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Tichy hopper car details

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  • #31
    quote:


    Originally posted by Thorn Creek and Western


    Originally posted by Greg Rich

    Dave,

    The car is looking good! Your selection of trucks give it some personality.

    I also noticed that you have prominently displayed in front of your car some "tools of the trade". Are you using that partial piece of styrene as a decal locating template? If so, could you elaborate on your technique? I always like to see how other guys do things.

    Greg


    Greg-

    That's not a styrene template, it's the sheet of decals itself! If I squint real hard I can just make out the word "WABASH" on my monitor. I didn't use a template on this car. I did, however, use that gridded C-Thru ruler to keep the letters straight. (The word "CHESAPEAKE," for instance, is made of five separate decal pieces.)

    -Dave
    -Dave

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    • #32
      Dave,Ypu, you're right! I squinted and I see WABASH 2x on there. . . . I'm OK

      Greg

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      • #33
        And now it's time to finish this car. With the decaling done and the air hoses painted I airbrushed the car with Floquil Dust--



        This served as preliminary weathering and gave the paint surface a little 'tooth.'

        The rest of the weathering was done with Bragdon powders. I used three colors: weathered brown, medium rust, and soot--



        Brushes were used to add, blend, and remove color. I used a finger tip if I needed to remove any especially stubborn pigment.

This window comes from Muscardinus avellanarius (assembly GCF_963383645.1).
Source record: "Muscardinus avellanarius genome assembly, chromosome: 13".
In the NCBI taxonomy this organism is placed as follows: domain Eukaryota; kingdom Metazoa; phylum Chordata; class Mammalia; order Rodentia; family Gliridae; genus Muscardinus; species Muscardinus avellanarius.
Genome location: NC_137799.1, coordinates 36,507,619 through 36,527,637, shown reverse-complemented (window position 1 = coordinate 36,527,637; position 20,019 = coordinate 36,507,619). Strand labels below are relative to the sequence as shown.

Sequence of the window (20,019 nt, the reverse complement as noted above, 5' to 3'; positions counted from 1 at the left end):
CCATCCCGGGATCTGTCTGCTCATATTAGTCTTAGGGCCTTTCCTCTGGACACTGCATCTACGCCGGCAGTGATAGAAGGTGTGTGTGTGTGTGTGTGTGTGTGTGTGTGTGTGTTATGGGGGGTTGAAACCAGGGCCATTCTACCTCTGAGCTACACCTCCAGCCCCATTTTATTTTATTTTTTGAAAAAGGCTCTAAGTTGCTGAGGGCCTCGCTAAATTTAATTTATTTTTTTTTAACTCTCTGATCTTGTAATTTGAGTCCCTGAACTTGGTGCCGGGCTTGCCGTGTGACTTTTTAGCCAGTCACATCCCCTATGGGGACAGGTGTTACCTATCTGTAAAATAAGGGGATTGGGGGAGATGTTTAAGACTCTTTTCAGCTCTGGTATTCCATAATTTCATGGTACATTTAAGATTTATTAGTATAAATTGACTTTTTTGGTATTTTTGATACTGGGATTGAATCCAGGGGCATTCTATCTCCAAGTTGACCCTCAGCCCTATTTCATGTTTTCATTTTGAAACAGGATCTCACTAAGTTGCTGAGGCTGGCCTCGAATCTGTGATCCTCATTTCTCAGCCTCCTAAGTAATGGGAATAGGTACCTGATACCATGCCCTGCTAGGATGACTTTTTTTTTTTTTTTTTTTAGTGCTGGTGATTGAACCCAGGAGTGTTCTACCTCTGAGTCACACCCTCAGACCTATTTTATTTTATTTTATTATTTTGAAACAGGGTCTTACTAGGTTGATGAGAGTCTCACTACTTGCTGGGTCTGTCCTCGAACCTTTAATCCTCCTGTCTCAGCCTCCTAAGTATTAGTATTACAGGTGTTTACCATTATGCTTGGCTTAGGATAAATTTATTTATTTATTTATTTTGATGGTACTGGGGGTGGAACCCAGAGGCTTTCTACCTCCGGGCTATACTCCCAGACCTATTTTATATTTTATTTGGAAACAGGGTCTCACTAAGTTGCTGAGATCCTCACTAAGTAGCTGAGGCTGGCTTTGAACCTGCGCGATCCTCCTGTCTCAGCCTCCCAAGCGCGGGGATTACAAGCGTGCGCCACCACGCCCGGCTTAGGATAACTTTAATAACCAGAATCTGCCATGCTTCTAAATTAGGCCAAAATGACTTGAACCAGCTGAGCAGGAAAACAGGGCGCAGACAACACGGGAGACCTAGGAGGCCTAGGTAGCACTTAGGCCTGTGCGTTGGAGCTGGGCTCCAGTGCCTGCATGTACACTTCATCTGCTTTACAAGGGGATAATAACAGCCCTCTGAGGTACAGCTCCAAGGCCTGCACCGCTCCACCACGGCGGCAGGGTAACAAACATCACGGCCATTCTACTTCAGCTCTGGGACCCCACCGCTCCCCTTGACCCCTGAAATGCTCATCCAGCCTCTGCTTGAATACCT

As you can see, the tops of Pringles potato chip cans make excellent little palettes.

        I chose to give the car a heavily used but not overly rusted look as it would have appeared during the war years.

        This kit builds into a fine model and I hope that in the future Tichy will correct and improve their instruction sheet.





        -Dave
        -Dave

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        • #34
          I like the look that you've achieved with the weathering, Dave. Nice car all around.
          Bruce

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          • #35
            :up: Well Done!
            ~Jeff

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            • #36
              Outstanding modeling job, Dave! Luv that weathering... :up:

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              • #37
                Nice job on the hopper, Dave.

                George
                The sky is not my limit, it's my playground.

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                • #38
                  Thanks, y'all, for the kind words.

                  There is something I forgot to mention early on in my construction notes. The inside slope sheets on the body casting have round 'release marks' on them--



                  I don't know the technical name for these, but I didn't want them to be visible in my finished car. Since they're very shallow I found I could get rid of them quite easily using K&S Flex-I-Grit sanding film.

                  -Dave
                  -Dave

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                  • #39
                    Dave,

                    Nice job on the hopper! I like the way your weathering brings it all together. Using a dusting of Floquil as a base for your Bragden's application is an idea I'd like to use.